We hear about violence all the time, whether while watching local news reports or reading the Los Angeles Times.
The news always deals with the same topics: theft, muggings, shootings, stabbings, extortion, kidnappings, rapes — the list goes on. After hearing about a particular incident, most people’s reactions are generally the same: a brief condemnation of the act followed by some sort of phrase either criticizing law enforcement or blaming the victim for not knowing better.
That’s about it.
But gang violence in Los Angeles has become commonplace, a sort of symbol for the city. People in Los Angeles have become inured to it.
Many of us avoid the gang-ridden areas and are unaffected by the terrorism many of their fellow Angelenos are facing miles across town — the terror of not knowing whether one may be unlucky enough to be caught in the line of fire between two warring gangs fighting for control of a couple of blocks.
LAPD has taken steps to fight gang violence in the city. Statistics show a slow but steady decline of gang-related violence in the city over the past couple years. Just a week ago, the LAPD conducted a massive operation against the notorious Avenues gang operating near Glassell Park. More than 1,200 police officers raided the area and apprehended nearly 50 gang members. The crackdown crippled the gang’s influence in the area and is likely to reduce its ability to gain new members.
But LAPD may be focusing too much on high-profile arrests and not enough on solving the underlying causes of gang violence.
LAPD already implements several programs to help troubled kids who might be inclined to join gangs. Jeopardy, which targets 8- to 17-year- old boys and girls, offers boxing and martial arts classes to children who might have family members in gangs, and LAPD’s Youth Advocacy Program and Deputy Auxiliary Police initiative target children and teens. But many of these programs are opt-in, and LAPD could be more proactive in getting young people to join.
The city has also made a high-profile push to root out gang violence and prevent children from gravitating toward gangs. In 2007, Mayor Villaraigosa created a new Office of Gang Reduction and Youth Development, and has centralized the process of reducing violence. The city has also targeted specific areas — Youth Development Zones, as they’re called — and moved resources into those areas.
If Los Angeles is truly committed to ridding the city of gangs, though, it must address some of the factors that cause them to join gangs in the first place: lack of security, money and self-respect. Social and community programs that foster a safe environment for kids to learn different skills and activities should be expanded.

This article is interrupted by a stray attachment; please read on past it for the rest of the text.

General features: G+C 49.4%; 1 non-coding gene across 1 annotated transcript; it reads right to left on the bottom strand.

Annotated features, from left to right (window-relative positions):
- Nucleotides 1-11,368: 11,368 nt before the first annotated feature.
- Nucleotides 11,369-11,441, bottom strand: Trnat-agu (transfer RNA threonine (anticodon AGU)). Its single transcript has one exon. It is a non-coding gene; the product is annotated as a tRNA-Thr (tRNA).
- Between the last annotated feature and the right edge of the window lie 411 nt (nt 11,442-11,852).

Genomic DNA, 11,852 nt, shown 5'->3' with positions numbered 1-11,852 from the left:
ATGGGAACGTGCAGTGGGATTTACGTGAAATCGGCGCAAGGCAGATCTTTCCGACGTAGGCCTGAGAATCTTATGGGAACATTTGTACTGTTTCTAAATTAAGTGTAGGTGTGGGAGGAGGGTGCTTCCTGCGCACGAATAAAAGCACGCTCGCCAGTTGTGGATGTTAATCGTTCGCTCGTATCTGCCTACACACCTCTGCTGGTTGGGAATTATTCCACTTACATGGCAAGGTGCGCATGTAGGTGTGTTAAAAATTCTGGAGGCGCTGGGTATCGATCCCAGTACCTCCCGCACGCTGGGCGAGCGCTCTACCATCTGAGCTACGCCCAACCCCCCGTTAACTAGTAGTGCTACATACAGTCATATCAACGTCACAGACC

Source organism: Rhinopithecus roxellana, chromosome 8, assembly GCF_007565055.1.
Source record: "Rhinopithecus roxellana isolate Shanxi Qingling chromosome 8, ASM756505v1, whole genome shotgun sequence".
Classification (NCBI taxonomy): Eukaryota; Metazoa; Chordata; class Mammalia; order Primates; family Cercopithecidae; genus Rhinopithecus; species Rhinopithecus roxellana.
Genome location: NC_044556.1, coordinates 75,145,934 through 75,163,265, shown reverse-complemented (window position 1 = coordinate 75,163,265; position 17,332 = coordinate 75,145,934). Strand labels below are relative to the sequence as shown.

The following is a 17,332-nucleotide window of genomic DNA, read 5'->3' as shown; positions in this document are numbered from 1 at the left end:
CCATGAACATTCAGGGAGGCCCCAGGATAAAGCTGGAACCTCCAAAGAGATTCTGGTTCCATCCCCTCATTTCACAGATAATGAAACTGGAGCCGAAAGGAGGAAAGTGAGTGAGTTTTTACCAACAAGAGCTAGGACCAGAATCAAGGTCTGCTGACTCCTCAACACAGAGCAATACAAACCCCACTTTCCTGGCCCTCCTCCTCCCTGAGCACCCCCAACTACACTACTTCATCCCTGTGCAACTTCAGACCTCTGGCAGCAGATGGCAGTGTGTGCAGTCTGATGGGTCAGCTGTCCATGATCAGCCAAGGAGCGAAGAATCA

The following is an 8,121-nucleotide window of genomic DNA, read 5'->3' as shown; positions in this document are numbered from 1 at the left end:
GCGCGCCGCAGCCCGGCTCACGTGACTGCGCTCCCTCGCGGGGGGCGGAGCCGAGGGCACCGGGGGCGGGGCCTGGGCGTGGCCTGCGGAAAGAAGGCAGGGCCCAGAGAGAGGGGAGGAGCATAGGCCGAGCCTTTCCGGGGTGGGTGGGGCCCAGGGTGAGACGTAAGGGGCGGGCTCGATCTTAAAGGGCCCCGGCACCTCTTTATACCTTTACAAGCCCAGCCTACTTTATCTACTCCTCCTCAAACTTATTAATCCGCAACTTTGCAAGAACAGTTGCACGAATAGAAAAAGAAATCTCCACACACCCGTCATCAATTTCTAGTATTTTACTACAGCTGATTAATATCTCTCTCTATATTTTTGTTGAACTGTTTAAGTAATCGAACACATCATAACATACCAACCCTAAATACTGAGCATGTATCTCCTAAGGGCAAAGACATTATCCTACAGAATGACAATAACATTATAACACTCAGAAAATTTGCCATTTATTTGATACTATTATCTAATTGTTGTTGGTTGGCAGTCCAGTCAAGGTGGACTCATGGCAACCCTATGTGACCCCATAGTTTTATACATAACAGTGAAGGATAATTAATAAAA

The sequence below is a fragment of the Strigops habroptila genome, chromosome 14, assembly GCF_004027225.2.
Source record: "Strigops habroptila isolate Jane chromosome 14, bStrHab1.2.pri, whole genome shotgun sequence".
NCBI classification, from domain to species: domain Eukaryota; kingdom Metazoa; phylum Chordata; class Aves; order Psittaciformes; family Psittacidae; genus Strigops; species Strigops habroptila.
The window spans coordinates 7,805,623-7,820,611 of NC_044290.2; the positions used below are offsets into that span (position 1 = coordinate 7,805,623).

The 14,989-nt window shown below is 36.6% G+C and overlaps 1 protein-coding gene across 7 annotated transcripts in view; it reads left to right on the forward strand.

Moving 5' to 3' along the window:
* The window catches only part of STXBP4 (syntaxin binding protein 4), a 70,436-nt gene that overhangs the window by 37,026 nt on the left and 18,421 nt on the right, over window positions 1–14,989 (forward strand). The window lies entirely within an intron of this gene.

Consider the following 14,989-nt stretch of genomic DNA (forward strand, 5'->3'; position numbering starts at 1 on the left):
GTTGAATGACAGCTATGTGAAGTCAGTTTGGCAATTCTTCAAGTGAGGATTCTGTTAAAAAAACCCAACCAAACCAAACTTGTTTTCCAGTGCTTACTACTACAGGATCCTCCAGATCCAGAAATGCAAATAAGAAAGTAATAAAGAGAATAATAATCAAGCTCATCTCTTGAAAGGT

Other offerings could train students in specific skills to help them find jobs quickly. If these programs could be institutionalized at a city-wide level, the arrests and raids may not be as necessary. Most importantly, if would given young people a choice between joining a gang and earning a living.
Which brings us to the money. Many teens join gangs to earn some extra cash or to support siblings and even parents. Los Angeles ought to set up a database or agency specifically targeting to inner-city teens who are looking for jobs. By offering teens places to work, the chance of teens joining gangs may lessen.
The question then, as always, is how to fund these programs. The answer lies in a combination of a neighborhood investment and large contributions from the city’s main educational institutions: colleges, universities and high schools. Gang violence affects the entire city, and educational institutions most of all. High school students in parts of Los Angeles are lured to gangs, and we at USC are not immune: the drive-by shooting of a USC track star last year was a stark reminder of how gang violence can invade any part of the city. These programs, if successful, would be a small investment that could have a huge impact in Los Angeles’ future.
And universities like USC could use these programs as opportunities for students to make a difference in their community and implement what they learn in the classroom. USC’s Joint Education Project could serve as a model for city-wide programs. Students from any major could participate, whether political science majors working with the city’s government, art majors teaching teens different forms of personal expression to spur creativity, theater majors playing improv games or chemistry majors that visit high school science classes and perform experiments. A collaboration between this city’s colleges and universities could create a broad workforce for these programs. High school students could also volunteer to fulfill community service requirements.
Arresting gang members reduces crime in a particular area for short periods of time, but it can’t permanently solve the problem. Los Angeles needs an innovative solution that encompasses all aspects of the city’s resources and population.
We shouldn’t accept gang violence as a part of Los Angeles anymore.
Angad Singh is a sophomore majoring in international relations and communication.